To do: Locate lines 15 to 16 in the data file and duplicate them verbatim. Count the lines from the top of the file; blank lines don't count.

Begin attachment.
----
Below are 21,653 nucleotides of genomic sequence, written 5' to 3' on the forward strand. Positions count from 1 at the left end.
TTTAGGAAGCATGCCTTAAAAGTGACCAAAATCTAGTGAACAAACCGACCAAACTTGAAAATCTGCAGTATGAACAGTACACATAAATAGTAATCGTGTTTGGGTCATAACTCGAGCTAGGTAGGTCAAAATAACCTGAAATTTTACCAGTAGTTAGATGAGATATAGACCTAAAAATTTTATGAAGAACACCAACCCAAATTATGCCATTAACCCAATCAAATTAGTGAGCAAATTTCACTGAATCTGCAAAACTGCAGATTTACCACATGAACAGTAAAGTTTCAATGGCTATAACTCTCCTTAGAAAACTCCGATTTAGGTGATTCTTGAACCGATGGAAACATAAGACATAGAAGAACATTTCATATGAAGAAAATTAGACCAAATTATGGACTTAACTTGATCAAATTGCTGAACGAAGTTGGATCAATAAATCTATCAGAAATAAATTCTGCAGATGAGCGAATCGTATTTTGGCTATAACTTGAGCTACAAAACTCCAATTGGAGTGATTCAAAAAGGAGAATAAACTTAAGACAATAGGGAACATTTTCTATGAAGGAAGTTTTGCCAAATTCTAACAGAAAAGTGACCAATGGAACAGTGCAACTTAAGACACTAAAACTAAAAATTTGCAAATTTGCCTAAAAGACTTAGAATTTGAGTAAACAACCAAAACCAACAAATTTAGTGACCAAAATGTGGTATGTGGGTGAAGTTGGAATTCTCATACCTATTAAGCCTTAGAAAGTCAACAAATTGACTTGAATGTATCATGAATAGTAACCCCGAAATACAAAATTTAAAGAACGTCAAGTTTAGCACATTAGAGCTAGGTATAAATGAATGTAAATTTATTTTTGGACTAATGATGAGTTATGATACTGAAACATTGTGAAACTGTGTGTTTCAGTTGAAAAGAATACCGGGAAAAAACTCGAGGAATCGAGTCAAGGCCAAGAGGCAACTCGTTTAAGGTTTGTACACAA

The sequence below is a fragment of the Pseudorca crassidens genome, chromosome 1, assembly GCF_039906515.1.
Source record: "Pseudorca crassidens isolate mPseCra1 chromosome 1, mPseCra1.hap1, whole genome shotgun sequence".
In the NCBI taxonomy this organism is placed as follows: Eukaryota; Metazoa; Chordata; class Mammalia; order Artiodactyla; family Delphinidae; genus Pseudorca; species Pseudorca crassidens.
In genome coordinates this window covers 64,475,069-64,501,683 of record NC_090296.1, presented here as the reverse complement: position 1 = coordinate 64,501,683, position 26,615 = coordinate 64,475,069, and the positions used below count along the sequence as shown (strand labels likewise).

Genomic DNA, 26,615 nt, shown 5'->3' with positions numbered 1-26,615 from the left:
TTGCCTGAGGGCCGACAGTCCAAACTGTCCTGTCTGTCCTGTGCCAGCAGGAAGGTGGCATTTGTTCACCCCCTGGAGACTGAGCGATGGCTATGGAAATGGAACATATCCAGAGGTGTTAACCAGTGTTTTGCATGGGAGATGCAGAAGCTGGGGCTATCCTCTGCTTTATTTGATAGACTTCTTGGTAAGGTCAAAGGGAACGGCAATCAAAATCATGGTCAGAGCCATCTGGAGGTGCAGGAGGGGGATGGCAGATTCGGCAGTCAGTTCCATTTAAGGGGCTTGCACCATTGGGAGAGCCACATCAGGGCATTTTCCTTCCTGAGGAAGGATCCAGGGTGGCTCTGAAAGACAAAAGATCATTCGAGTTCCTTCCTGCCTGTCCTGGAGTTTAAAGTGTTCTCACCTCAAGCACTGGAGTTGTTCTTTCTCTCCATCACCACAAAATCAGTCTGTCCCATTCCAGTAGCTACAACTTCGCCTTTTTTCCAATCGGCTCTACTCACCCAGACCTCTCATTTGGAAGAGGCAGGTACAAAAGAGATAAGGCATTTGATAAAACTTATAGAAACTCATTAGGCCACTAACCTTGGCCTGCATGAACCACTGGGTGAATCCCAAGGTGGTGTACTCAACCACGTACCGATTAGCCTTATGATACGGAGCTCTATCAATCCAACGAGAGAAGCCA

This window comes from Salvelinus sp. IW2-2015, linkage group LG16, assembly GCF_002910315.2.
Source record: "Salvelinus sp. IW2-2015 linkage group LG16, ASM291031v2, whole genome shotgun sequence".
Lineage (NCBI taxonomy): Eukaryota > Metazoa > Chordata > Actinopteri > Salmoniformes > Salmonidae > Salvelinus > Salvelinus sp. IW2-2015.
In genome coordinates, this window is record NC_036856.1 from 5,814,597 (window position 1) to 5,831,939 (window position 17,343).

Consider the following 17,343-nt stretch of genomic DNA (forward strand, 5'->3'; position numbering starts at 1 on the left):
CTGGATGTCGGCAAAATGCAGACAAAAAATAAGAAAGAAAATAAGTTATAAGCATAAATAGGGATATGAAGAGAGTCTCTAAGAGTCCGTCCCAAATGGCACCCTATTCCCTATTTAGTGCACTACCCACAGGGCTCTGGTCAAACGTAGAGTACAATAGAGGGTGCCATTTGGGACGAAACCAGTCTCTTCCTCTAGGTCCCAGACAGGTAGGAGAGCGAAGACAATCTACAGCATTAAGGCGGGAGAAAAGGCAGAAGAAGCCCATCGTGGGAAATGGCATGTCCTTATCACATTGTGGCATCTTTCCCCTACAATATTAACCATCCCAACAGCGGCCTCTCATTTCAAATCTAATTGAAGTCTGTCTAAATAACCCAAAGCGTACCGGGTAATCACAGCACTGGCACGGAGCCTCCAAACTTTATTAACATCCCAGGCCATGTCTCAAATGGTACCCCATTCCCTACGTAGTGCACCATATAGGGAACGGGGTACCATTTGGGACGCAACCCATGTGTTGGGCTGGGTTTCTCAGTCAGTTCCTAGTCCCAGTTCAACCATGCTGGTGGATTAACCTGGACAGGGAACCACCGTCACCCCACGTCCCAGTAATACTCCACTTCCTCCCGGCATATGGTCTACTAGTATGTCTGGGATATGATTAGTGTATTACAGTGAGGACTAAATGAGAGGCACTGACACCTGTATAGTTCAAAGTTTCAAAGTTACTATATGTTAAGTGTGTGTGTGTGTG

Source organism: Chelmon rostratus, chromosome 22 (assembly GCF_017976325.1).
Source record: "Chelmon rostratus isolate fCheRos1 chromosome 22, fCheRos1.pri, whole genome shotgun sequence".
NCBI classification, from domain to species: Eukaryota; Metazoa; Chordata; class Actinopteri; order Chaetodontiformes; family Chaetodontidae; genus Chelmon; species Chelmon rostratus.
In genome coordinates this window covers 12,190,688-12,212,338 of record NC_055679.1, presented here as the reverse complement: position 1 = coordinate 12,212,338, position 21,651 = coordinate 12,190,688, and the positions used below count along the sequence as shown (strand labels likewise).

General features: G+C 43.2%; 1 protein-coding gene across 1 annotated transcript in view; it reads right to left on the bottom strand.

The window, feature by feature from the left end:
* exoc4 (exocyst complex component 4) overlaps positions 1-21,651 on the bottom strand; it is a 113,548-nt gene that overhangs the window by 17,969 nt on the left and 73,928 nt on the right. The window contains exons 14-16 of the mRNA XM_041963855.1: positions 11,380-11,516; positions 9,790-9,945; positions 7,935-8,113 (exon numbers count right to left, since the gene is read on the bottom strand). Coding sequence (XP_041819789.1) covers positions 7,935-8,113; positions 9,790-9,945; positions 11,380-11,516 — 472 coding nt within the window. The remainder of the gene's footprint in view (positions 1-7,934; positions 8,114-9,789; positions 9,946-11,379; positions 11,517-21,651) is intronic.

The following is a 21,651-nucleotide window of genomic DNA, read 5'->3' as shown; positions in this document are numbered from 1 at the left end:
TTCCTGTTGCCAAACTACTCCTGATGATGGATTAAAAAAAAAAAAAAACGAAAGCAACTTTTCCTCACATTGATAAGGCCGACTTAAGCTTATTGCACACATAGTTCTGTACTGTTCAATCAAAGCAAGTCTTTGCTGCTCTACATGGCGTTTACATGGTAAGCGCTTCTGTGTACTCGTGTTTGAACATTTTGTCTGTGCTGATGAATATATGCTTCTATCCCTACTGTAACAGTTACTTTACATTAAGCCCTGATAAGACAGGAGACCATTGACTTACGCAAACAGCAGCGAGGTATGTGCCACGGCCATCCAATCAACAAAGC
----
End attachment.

Source organism: Chelmon rostratus, chromosome 22 (assembly GCF_017976325.1).
Source record: "Chelmon rostratus isolate fCheRos1 chromosome 22, fCheRos1.pri, whole genome shotgun sequence".